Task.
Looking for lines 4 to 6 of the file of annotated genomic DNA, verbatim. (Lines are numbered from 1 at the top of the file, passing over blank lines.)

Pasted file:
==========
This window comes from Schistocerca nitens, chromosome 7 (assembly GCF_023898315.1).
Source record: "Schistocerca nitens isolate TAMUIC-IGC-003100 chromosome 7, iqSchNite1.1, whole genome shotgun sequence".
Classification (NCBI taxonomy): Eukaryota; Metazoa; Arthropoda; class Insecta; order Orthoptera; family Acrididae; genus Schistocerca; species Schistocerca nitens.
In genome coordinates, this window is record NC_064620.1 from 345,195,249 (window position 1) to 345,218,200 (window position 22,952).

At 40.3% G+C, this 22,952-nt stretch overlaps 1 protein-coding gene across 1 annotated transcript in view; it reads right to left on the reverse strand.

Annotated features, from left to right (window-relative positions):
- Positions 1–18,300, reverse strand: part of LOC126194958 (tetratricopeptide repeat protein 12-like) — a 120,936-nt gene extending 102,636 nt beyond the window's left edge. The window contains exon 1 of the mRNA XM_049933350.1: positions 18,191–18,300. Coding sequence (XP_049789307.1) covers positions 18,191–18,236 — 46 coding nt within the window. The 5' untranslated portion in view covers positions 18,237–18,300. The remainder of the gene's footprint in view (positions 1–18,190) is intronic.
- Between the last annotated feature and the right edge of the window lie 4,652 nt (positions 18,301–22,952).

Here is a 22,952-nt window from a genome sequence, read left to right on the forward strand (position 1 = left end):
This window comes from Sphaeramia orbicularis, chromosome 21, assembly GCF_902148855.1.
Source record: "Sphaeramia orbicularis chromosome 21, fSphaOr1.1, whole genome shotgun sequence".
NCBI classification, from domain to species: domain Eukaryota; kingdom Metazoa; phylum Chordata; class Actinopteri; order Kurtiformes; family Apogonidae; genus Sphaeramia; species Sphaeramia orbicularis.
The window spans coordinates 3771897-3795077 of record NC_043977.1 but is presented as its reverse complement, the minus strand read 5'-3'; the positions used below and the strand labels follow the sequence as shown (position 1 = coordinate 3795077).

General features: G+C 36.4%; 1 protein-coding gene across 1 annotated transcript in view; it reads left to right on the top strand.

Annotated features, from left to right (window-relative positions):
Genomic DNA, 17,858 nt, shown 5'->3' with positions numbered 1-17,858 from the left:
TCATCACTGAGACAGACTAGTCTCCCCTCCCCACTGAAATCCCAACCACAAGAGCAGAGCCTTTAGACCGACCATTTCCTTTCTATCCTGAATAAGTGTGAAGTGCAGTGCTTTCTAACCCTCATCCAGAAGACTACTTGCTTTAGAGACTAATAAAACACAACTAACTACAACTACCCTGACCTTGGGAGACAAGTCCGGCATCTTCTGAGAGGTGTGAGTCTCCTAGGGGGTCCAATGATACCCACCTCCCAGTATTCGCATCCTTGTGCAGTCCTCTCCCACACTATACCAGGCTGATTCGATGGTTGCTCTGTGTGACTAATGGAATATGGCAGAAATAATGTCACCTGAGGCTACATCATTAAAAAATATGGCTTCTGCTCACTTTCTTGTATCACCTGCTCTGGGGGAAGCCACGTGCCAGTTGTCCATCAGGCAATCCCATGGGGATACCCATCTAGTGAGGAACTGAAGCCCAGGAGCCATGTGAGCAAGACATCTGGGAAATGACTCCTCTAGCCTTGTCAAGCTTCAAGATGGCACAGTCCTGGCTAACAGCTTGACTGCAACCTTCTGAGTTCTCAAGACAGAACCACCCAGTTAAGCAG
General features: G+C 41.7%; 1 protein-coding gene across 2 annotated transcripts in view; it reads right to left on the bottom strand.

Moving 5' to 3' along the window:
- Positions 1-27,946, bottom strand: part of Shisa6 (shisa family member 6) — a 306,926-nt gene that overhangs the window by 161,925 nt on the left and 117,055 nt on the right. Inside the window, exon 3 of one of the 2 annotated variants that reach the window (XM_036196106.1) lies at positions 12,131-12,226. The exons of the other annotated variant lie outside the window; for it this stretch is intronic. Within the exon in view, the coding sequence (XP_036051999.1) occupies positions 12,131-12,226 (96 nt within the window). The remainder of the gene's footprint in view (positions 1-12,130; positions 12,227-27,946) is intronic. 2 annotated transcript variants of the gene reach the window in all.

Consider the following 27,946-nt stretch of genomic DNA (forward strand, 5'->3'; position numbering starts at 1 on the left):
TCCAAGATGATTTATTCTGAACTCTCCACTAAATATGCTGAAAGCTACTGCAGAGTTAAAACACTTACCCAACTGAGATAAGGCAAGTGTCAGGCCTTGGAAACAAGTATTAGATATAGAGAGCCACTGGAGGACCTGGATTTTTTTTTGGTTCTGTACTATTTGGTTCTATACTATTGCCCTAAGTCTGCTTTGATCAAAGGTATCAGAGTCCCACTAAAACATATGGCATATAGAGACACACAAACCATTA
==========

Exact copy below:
In genome coordinates, this window is record NC_064620.1 from 345,195,249 (window position 1) to 345,218,200 (window position 22,952).

At 40.3% G+C, this 22,952-nt stretch overlaps 1 protein-coding gene across 1 annotated transcript in view; it reads right to left on the reverse strand.

Annotated features, from left to right (window-relative positions):